But also seen my share of shortfalls, and misguided assumptions in the and initiatives that have carried forth under the of smart cities. And so I’m to play the roles of myth whistle-blower, and skeptic in one. The industry is asking us to rebuild the around its vision of efficient, convenient living. It is spending of millions of dollars to convince us to pay for it. But seen this movie As essayist Walter Lippmann of the 1939 World’s Fair, Motors has spent a small to convince the American public if it wishes to enjoy the full of private enterprise in motor it will have to rebuild its and its highways by public enterprise.” Today the computer guys are the same song.

I believe is a better way to build smart than to simply call in the We need to lift up the civic who would show us a different We need to empower ourselves to future cities organically, the bottom up, and do it in time to save from climate change. If seems an insurmountable goal, forget that at the end of the day the smartest in the world is the one you live in. If that’s not fighting for, I don’t what is.

Editors’ Note

Cities is adapted from Cities: Big Data, Civic and the Quest for a New Utopia . copyright M. Townsend, published this by W.W. Norton Company. It with the permission of the author and

1. J. Casale, “The Origin of the ‘Bug,’ ” The OTB (Antique Association), February 2004.

2. P. Hughes, American Genesis: A History of the American Genius for (New York: Penguin 1989), 75.

3. William Maver Jr. and M. Davis, The Quadruplex (New W. J. Johnston, 1890), 84.

4. Naval and Heritage Command archives, 96566-KN.

5. Kathleen Broome Grace Hopper: Admiral of the Sea (Annapolis, MD: Naval Institute 2004), 54.

8. “The Economic of Interrupted Service ,” U.S. Transportation Construction Profile (Washington, DC: American Transportation Builders Association,

11. Charles Perrow, Normal Living with High Risk Technologies (Princeton, NJ: University Press, 1999), 4.

12. L. Mitchell, “Y2K: The good, the bad and the ,” Computerworld . December 28,

13. David Green, “Computer Summons Too Many Jurors National Public Radio . May 3,

14. Wade Roush, “Catastrophe and How Technological Disasters Enhance ,” PhD dissertation, Program in Technology and Society, Massachusetts of Technology, 1994.

15. Peter “War Against the Center,” Room . no. 4 (2001): 26.

16. Paul On Distributed Communications (RAND: Monica, CA, 1964), document no.

18. Bob Taylor, October 6, 2004, to Dave Farber reposted to listserv.

19. 1977 geographical map of originally published in F. Heart, A. J. McQuillian, and D. Walden, ARPANET Report (Bolt, Beranek and Burlington, MA), January 4,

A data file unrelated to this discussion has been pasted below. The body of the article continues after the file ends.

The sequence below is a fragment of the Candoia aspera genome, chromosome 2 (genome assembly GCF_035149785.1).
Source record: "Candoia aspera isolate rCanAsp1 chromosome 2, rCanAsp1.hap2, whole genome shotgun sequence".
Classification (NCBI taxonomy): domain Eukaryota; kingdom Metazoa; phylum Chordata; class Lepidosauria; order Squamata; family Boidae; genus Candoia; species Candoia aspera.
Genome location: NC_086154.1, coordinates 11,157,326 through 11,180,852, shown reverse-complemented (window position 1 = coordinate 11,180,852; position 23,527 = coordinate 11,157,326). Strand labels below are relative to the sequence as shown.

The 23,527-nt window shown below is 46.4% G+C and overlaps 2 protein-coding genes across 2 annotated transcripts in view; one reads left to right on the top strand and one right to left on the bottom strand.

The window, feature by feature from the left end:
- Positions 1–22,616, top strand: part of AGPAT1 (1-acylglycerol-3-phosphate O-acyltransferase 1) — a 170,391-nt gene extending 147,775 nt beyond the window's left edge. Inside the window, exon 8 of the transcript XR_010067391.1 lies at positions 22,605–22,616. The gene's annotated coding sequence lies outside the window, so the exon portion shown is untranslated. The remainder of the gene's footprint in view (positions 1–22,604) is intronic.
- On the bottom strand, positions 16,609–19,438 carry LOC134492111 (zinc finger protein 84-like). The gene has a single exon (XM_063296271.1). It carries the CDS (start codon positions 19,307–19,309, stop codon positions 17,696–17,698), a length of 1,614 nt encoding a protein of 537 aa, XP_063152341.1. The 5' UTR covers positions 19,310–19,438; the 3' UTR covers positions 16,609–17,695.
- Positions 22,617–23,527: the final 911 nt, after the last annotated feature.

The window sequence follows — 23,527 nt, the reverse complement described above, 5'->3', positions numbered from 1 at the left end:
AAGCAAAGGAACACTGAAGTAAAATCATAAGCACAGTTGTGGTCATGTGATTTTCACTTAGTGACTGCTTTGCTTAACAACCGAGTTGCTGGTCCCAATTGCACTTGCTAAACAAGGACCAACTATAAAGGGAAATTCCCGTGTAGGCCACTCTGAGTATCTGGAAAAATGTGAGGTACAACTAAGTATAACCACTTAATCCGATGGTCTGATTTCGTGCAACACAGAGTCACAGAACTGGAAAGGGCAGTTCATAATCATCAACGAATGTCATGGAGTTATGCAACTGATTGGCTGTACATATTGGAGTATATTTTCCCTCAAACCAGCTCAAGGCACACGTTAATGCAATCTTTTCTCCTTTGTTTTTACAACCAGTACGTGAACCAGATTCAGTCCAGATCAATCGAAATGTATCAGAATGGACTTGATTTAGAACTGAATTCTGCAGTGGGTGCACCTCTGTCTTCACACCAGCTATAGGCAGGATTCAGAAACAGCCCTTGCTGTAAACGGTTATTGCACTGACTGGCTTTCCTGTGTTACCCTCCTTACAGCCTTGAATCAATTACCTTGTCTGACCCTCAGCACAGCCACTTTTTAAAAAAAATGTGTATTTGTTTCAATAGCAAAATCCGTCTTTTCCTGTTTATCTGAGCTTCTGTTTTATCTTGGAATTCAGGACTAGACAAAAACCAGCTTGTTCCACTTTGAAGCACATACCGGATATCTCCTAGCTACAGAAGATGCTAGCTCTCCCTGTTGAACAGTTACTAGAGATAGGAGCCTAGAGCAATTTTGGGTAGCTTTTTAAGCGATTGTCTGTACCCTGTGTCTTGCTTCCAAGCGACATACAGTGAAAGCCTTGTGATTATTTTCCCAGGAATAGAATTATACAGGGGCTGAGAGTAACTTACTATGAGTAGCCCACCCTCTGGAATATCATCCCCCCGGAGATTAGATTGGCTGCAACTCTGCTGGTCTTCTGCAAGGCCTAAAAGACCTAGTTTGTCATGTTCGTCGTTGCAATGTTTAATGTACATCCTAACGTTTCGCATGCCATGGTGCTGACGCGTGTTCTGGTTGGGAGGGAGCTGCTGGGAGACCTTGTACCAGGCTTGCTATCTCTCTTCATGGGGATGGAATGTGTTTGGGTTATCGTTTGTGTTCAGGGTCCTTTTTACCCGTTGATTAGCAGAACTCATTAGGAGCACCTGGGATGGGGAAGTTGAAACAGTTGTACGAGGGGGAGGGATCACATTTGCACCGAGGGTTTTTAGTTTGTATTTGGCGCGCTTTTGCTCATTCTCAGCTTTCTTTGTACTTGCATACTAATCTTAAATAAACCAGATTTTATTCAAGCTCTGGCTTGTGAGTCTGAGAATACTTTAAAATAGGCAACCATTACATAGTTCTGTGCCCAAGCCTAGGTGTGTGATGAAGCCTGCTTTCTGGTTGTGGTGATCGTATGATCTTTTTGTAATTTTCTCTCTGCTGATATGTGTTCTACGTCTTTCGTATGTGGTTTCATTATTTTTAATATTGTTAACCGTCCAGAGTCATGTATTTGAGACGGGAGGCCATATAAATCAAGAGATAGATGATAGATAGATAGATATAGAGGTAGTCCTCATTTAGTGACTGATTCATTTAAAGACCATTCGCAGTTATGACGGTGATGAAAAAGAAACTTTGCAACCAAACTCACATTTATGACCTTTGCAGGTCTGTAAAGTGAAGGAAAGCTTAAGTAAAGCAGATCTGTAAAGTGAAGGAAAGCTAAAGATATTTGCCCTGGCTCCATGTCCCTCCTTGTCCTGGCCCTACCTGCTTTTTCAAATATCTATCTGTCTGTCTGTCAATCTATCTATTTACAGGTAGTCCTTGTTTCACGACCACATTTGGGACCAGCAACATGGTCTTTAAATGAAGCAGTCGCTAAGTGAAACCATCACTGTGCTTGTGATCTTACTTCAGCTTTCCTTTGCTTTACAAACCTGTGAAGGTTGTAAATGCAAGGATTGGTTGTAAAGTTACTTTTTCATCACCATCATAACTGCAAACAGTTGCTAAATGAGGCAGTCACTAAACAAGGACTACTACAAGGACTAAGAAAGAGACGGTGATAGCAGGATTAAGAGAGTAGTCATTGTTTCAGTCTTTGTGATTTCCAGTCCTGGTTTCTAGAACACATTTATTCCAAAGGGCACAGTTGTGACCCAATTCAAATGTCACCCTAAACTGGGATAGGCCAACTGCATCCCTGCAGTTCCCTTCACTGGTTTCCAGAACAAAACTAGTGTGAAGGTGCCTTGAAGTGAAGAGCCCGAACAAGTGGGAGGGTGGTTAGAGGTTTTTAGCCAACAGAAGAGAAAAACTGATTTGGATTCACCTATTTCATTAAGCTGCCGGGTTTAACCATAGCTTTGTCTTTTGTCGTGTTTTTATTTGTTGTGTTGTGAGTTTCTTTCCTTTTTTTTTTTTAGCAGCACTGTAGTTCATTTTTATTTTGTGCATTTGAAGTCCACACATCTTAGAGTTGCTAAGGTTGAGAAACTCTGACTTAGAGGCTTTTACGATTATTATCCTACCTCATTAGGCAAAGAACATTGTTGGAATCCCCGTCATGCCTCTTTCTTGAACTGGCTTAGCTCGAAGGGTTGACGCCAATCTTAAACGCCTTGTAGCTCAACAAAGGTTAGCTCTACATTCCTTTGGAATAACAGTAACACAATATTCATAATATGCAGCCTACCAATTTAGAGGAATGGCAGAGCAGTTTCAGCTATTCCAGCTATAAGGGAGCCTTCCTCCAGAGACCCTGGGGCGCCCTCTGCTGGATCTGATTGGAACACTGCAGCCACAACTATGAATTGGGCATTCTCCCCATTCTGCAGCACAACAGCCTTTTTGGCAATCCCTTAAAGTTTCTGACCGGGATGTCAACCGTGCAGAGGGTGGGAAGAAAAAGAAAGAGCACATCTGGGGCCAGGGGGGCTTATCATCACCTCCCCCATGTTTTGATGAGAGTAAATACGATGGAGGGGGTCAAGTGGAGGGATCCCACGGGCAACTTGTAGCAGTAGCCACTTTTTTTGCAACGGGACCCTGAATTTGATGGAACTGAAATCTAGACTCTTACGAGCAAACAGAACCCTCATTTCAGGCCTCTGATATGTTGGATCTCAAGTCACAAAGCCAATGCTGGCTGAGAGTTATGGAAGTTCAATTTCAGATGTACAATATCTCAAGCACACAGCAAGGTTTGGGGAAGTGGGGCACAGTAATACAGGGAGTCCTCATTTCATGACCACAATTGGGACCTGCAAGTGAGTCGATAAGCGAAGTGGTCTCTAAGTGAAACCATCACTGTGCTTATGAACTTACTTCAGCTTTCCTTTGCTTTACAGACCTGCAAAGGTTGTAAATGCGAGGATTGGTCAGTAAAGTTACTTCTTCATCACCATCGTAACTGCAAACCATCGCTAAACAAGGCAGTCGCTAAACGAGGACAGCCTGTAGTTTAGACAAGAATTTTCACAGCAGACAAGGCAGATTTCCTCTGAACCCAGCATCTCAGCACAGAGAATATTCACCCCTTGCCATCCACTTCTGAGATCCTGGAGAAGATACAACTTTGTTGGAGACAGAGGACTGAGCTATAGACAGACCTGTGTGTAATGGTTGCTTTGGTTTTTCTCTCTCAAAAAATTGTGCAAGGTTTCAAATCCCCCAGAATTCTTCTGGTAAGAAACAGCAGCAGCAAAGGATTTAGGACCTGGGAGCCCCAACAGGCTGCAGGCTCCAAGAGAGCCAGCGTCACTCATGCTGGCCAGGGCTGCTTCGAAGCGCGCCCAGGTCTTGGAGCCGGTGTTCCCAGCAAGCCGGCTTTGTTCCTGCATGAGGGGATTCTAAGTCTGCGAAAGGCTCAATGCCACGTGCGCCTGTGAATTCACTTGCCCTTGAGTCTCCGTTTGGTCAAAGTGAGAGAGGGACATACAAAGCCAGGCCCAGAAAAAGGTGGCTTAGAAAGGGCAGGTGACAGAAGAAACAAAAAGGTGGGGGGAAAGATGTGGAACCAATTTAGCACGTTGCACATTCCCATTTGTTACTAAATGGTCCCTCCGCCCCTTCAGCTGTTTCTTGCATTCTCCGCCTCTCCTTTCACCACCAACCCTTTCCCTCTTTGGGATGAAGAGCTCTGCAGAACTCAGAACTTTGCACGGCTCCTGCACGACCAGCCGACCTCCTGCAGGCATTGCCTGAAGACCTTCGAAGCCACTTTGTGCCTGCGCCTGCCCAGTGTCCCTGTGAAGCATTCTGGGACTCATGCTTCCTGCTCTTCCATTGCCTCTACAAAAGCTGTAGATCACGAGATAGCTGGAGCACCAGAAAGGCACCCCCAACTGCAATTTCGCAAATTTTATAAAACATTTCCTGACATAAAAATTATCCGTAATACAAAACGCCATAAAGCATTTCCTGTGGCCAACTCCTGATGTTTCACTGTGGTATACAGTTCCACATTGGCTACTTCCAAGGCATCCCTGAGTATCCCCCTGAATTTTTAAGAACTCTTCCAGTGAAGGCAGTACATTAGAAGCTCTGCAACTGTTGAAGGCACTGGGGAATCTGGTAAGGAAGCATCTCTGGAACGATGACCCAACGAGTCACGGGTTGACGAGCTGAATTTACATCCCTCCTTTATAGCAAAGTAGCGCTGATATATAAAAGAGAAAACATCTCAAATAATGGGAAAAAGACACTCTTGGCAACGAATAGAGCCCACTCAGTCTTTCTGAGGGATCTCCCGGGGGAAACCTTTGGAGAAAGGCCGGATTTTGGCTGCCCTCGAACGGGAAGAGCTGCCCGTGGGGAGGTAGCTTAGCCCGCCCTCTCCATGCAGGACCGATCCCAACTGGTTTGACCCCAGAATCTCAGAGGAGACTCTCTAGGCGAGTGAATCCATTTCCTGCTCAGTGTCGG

20. Suzanne Harris and Amy Hansen, Internet: Changing the Way We Communicate America’s Investment in the Future, Science Foundation, n.d.

22. Branigan and Bill Cheswick, effects of war on the Yugoslavian Network 1999.

23. William J. Mitchell and M. Townsend, “Cyborg Agonistes,” in The City: How Modern Cities From Disaster . edited by J. Vale and Thomas J. Campanella York: Oxford University 2005), 32021.

24. New York Public Service Commission, documents provided to the author.

26. Research Council, Computer and Telecommunications Board, The Internet Crisis Conditions: Learning September 11 (Washington, DC: National Press, 2003).

31. Author’s based on statistics reported in Amin, “U.S. Electrical Gets Less Reliable IEEE Spectrum . January

32. Massoud Amin, “The Tide of Power Outages and the for a Stronger and Smarter Grid Security Technology . Technological Institute, University of Minnesota, 8, 2010.

33. Maurice Gagnaire et al. statistics of current cloud ,” International Working on Cloud Computing Resiliency, 2012.

34. Kathleen Hickey, Dump Passwords for Always-on ,” Government Computer . March 21, 2012.

36. Global Space Systems: Reliance and (London: Royal Academy of 2011), 3.

39. Jim Gettys and Kathleen “Bufferbloat: Dark Buffers in the ” ACMQueue . November 29,

43. Symantec Corporation, “W32.Stuxnet Security Responses .

47. Mark “Warning Over Medical Attacks ,” BBC News, 10, 2012; Daniel Halperin et al. and Implantable Cardiac Defibrillators: Radio Attacks and Zero-Power proceedings of the 2008 IEEE on Security and Privacy .

52. Walter New York Herald Tribune . 6, 1939, quoted in Robert W. World of Fairs: The Century-of-Progress (Chicago: University of Chicago 1993), 115.